Connecticut Sun's Stricklen reflects on loss of her mentor
Stricklen said "I cried until I couldn't cry anymore."
Stricklen was among Summitt's former players to make it to Knoxville to get one last chance to see her mentor.
"It helped me come to peace with everything, seeing her peacefully, not hurting and not suffering made me feel a lot better," Stricklen said. "I cried until I couldn't cry anymore but it was good that my teammates (supported me), all the coaches were there, (Connecticut Sun coach) Curt (Miller), (Sun general manager) Chris (Sienko) everybody was there for me and it made me feel a whole lot better. It was not just my family back home (supporting her) but being in Connecticut is also a family."
The chance for different generations of Lady Vols gathering aided all of those who made the trip.
"We were able to come together, share our stories from her team in 1974 all the way to 2012, all of them were there and we were able to share stories, laughing and it made everybody feel better," Stricklen said. "She impacted me more off the court. On the court she stayed on me because I was so laid back, I can hear her always screaming at me not to be so laid back but off the court, she was very loyal, very respectful. She treated everybody the same it didn't matter who you were and I really got that from her.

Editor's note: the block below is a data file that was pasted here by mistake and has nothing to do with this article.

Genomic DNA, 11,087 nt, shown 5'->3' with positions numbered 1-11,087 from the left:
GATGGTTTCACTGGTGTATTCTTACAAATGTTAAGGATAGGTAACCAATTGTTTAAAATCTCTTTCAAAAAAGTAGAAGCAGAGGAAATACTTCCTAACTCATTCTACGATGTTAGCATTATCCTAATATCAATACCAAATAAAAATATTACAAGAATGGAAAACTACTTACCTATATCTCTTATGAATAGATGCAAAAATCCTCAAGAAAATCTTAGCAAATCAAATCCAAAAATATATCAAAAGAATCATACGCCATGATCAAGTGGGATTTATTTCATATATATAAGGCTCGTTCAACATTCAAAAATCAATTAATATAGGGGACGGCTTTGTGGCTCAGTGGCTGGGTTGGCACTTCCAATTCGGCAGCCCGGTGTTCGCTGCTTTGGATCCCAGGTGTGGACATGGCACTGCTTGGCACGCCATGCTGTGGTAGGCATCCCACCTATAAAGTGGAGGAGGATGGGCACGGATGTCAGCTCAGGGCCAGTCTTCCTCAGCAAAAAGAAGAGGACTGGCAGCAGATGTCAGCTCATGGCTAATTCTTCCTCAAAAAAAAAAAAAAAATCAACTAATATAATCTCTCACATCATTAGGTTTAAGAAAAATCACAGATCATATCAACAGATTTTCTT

"Last week was very emotional for me. I was able to go to Knoxville and I was able to get to see her on Monday which really helped me out a lot. Just being around her left me with a lot of memories. Every memory, every moment with her I will never forget."
Since Summitt's death Stricklen has been blown away by the reaction to the passing of a true legend.
"It's amazing to see so many people wearing 'We Back Pat' shirts, writing about her and knowing she is a legend," Stricklen said. "She really made women's basketball. Seeing that so many people see all that she has done and brought into the game is amazing."